When humans hunt and fish, they tend to favor animals that provide significant resources. In the oceans, whales, sharks and other large vertebrates have been targeted for centuries, and while the international ban on whaling has helped some species recover in select areas, many populations have fallen to a fraction of their natural levels.
This has a negative effect on species and ecosystems, and can also impact the climate: When whales and other large animals flourish in the ocean, they carry a substantial amount of carbon to the sea floor upon dying. Whales and other large marine vertebrates could effectively function as carbon credits. To better understand this process, researchers from the University of Maine, Gulf of Maine Research Institute and the University of British Columbia conducted a study, “The Impact of Whaling on the Ocean Carbon Cycle: Why Bigger Was Better.” The research was published in 2010 in PLoS ONE, a peer-reviewed, open-access online publication.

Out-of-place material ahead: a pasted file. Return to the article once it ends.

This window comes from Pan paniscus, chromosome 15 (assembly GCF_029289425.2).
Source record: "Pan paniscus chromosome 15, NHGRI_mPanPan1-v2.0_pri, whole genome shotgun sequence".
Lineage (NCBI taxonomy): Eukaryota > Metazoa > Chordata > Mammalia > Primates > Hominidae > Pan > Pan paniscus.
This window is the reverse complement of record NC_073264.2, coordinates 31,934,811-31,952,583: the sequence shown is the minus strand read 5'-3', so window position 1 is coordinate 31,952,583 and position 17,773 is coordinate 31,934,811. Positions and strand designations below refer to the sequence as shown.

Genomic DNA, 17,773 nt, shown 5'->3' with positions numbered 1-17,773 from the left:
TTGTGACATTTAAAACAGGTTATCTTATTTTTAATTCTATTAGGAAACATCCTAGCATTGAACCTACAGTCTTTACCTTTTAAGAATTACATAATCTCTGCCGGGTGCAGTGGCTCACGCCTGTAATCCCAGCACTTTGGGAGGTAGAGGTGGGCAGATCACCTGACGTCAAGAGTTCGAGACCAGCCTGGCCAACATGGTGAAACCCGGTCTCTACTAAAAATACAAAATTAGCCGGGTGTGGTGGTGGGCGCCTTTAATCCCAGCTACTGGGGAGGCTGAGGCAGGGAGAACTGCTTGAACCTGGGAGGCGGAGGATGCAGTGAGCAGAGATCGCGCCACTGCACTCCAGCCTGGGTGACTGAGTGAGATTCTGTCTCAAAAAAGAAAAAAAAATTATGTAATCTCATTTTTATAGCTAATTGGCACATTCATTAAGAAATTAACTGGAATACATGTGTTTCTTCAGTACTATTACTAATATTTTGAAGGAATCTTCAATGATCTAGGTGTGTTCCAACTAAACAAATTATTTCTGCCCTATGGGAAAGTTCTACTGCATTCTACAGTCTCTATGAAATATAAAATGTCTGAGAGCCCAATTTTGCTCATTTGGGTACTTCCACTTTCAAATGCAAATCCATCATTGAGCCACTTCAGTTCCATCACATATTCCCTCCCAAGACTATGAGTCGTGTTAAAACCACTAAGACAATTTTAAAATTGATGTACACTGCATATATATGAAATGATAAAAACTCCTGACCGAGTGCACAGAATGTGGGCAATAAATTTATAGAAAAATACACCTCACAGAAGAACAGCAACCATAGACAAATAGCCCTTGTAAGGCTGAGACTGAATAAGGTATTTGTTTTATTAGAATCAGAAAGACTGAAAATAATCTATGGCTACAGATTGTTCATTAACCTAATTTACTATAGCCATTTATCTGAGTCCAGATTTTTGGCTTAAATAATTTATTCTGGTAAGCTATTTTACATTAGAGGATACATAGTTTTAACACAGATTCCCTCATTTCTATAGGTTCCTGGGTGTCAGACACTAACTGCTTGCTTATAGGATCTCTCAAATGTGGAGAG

The key findings include:
- Compared to pre-exploitation levels, the current populations of large baleen whales store 9.1 million fewer tons of carbon.
- About 160,000 tons of carbon per year could be removed from the atmosphere if whale populations were restored to pre-industrial levels. This amount is equivalent to adding 843 hectares of forest.
- Restoring the whale populations compares favorably with unproven schemes such as iron fertilization in removing carbon from the ocean surface.
The authors propose the development of better mechanisms to quantify the benefits of rebuilding whale populations and incentivize organizations to do so.
Keywords: biodiversity, carbon, global warming, greenhouse gases, biodiversity, wildlife